After a string of depressing trial results, the fourth international microbicides conference in New Delhi, India, kicked off this week with a ray of hope that new research could deliver a new generation of HIV prevention approaches for women.
It has been a disappointing year for scientists and activists. First, there was the early closure of clinical trials using a cellulose sulphate-based microbicide, after preliminary findings indicated higher HIV infections in the active group compared to the placebo group.
Then came last week's announcement from the US-based reproductive health organisation, Population Council, that Carraguard - the first microbicide to complete the advanced stage of clinical testing - had failed to prevent HIV infection.
Pamela Mthembu, of South Africa's Medical Research Council, has found all this gloom hard to take. She has been working to educate communities in KwaZulu-Natal about microbicides - the province hardest hit by the HIV/AIDS epidemic - and told IRIN/PlusNews that "delivering bad news" was the hardest part of her job.
The Carraguard setback had been particularly disappointing because there was "so much hope" pinned to the product, said Dr Salim Abdool-Karim, director of the Centre for the AIDS Programme of Research in South Africa (CAPRISA).
Microbicides are usually creams or gels applied inside the vagina or rectum to prevent sexually transmitted infections (STIs), including HIV; they have generated a high level of interest because they give women control over protection decisions.
But the latest reverse has raised the fear that donor and government support for microbicides could fade. However, Dr Sharon Hillier, a principal investigator with the US-based Microbicides Trials Network (MTN), warned that "it would be really naïve" to expect all the microbicide products tested so far to have been successful.
"We're not there yet. Only three ... [substances] have gone through [for testing: cellulose sulphate, Nonoxyl9 and Carraguard]. That's it ... we don't need to beat ourselves up so much," she told microbicide advocates at a workshop ahead of the conference. "Our failures should only renew our interest because we're in a place of great hope in HIV prevention research."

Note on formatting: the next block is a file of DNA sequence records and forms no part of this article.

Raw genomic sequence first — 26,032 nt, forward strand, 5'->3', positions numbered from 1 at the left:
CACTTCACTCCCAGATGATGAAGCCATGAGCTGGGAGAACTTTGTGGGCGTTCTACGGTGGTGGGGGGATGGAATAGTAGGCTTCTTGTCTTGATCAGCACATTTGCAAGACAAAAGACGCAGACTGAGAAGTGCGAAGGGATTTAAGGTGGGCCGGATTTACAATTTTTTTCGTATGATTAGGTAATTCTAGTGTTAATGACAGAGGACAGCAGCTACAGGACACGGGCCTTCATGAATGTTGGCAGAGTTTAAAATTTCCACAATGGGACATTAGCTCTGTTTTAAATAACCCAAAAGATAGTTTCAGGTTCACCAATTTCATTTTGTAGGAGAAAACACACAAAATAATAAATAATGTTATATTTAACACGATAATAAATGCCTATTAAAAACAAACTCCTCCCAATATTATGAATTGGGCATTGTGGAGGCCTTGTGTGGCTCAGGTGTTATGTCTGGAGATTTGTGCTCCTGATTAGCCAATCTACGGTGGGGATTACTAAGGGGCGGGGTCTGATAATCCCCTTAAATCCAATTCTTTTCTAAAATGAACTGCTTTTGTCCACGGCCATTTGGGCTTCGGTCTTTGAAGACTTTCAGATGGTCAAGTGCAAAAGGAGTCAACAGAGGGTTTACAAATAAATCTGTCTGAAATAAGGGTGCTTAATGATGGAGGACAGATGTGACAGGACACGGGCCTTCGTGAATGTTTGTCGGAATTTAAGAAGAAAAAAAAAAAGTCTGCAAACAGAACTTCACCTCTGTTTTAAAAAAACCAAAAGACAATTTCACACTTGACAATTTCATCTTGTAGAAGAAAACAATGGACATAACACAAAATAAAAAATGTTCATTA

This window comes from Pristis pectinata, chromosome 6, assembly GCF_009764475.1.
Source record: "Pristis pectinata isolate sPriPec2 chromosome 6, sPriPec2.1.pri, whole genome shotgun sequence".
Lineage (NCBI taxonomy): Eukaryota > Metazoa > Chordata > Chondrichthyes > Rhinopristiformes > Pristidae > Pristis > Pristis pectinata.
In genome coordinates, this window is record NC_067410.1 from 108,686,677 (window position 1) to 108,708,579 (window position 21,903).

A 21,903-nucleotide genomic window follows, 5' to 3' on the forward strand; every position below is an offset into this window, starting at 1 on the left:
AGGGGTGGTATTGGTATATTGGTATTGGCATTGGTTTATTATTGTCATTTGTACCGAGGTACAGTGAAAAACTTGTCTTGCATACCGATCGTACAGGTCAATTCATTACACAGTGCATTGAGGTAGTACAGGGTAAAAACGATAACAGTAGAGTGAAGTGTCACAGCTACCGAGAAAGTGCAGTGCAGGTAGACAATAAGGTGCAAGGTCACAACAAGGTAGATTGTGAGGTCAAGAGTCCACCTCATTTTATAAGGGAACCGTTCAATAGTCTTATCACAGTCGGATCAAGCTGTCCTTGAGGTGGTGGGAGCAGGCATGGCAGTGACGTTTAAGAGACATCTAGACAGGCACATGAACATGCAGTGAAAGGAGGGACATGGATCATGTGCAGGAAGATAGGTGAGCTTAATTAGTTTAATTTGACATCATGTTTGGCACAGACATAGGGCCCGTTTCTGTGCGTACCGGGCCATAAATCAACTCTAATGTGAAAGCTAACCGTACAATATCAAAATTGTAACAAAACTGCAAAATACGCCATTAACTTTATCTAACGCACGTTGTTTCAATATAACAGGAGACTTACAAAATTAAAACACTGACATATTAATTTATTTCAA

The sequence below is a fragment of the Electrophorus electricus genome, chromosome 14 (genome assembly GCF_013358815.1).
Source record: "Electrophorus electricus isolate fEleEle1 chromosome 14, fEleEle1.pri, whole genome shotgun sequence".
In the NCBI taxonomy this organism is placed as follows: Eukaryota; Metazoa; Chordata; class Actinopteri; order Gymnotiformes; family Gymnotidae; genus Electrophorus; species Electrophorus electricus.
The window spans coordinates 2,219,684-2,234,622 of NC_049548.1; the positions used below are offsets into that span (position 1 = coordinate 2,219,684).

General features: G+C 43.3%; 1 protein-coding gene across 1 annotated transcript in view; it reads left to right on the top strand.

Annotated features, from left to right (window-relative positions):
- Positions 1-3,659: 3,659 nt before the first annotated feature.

Are ARV-based microbicides the solution?
A new buzz has now been generated by the concept of microbicides based on antiretroviral (ARV) drugs, with researchers trying to discover whether ARVs - which prolong the lives of people who are HIV positive - might also prevent HIV infection if they are used as externally applied microbicides.
In the same way that the ARV drug, nevirapine, has been used as a prophylactic in mother-to-child transmission of the virus, researchers are hoping that adding an ARV compound to a cream or gel could create a microbicide that would prevent a woman exposed to HIV during sex from becoming infected.
On Monday, 25 February, MTN released the results of a phase-two study on the safety of a vaginal microbicide containing the ARV drug, tenofovir, which found that sexually active HIV-negative women could use the gel safely every day for an extended period of time. The women's adherence to the product was also high.
"Finding that daily use is both safe and feasible is important, because we believe a daily approach may provide more sustainable protection against the virus in women who can't always predict when they will have sex," said the MTN's Hillier.
Researchers from the CAPRISA centre in Durban, South Africa, are now investigating whether the tenofovir gel can protect women from HIV infection. In October 2008, MTN will embark on a larger study of tenofovir gel, involving over 4,000 women in Africa. They will also test whether taking ARV pills orally is an effective form of HIV prevention.
MTN's John Mellors acknowledged that using the same drugs to prevent HIV as are used to treat HIV was "not an optimal situation", but was the "most likely route to success".
One of the biggest concerns is drug resistance. CAPRISA's Abdool-Karim told IRIN/PlusNews that if a woman stayed negative while using an ARV-based microbicide, drug resistance was not an issue; but women who became positive while using the microbicide could develop resistance to treatment.
"It's a concern we take very, very seriously and it's going to require a huge effort in monitoring and measuring resistance, and other concerns," said Karim.
This article was produced by IRIN News while it was part of the United Nations Office for the Coordination of Humanitarian Affairs. Please send queries on copyright or liability to the UN. For more information: https://shop.un.org/rights-permissions